Indian Journal of Dermatology
  Publication of IADVL, WB
  Official organ of AADV
Indexed with Science Citation Index (E) , Web of Science and PubMed
Users online: 643  
Home About  Editorial Board  Current Issue Archives Online Early Coming Soon Guidelines Subscriptions  e-Alerts    Login  
    Small font sizeDefault font sizeIncrease font size Print this page Email this page
Year : 2022  |  Volume : 67  |  Issue : 1  |  Page : 92

Association of Vitamin D deficiency with psoriasis and metabolic syndrome: A case-control study in Indian patients

Department of Dermatology, Venerology and Leprosy, Dr. D. Y. Patil Medical College and Hospital and Research Centre, Pune, Maharashtra, India

Correspondence Address:
Dalave Kalyan
Department of Dermatology, Venerology and Leprosy, Dr. D. Y. Patil Medical College and Hospital and Research Centre, Sant Tukaram Nagar, Pimpri, Pune - 411 018, Maharashtra
Login to access the Email id

Source of Support: None, Conflict of Interest: None

DOI: 10.4103/ijd.ijd_1068_20

Rights and Permissions

Background: Substantial evidence suggests a higher risk of metabolic syndrome as a result of persistent inflammation in patients with psoriasis. Psoriasis may also be associated with vitamin D deficiency. Aim: To correlate vitamin D deficiency with psoriasis and metabolic syndrome. Materials and Methods: Serum vitamin D levels were quantified, and metabolic syndrome was assessed in 42 cases whose psoriasis severity had been measured by PASI and in an equal number of age/gender-matched controls. The resultant data were analyzed statistically. The odds ratio was calculated wherever applicable and a two-tailed P < 0.05 was considered statistically significant. Results: Vitamin D deficiency (<20 ng/ml) occurred in 43 subjects [(51.19%); 26 (62%), patients and 17 (40.4%), controls] and was statistically significant in patients (OR: 2.39, P = 0.044) though lacking correlation with disease severity. Metabolic syndrome seen in 25 (30%) subjects—15 (36%) patients and 10 (24%) controls—emerged to be significant (OR: 3.71, P = 0.047) in cases with vitamin D deficiency. Hypertension—observed in 31 (37%) subjects; 18 (43%) cases, 9 each (21.4%) with/without metabolic syndrome and 13 (31%) controls, 7 (16.6%) with and 6 (14.3%) without metabolic syndrome (P = 0.25)—correlated independently with vitamin D deficiency in patients (P = 0.009). Conclusions: Despite limitations of small sample size and observational nature, our study—probably the first such hereto from India—showed statistically significant associations between vitamin D deficiency, metabolic syndrome, and hypertension in patients with psoriasis. Future larger studies are needed for strengthening this evidence prior to the recommendation of its clinical application in the optimum management of patients.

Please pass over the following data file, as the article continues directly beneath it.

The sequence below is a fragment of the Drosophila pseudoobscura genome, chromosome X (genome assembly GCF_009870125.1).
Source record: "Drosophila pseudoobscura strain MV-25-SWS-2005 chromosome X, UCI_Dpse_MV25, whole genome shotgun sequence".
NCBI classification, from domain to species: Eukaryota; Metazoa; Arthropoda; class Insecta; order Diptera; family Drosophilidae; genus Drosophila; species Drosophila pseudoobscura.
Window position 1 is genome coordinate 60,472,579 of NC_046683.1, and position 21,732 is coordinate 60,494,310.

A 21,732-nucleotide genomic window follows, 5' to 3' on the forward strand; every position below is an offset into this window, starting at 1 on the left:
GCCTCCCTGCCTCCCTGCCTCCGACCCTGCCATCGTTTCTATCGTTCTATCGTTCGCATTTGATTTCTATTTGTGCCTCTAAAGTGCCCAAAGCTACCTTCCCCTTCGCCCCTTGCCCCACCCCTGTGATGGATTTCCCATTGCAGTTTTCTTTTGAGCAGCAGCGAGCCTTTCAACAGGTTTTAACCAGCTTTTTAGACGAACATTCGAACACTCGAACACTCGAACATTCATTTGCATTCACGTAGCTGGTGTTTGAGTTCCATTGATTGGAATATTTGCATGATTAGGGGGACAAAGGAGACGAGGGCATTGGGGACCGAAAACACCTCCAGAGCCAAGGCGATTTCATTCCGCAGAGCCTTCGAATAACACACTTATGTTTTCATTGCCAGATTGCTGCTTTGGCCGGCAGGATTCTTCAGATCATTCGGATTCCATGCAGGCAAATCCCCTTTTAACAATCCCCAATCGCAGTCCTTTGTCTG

Print this article     Email this article
 Next article
 Previous article
 Table of Contents

 Similar in PUBMED
   Search Pubmed for
   Search in Google Scholar for
 Related articles
 Citation Manager
 Access Statistics
 Reader Comments
 Email Alert *
 Add to My List *
 * Requires registration (Free)

 Article Access Statistics
    PDF Downloaded314    
    Comments [Add]    

Recommend this journal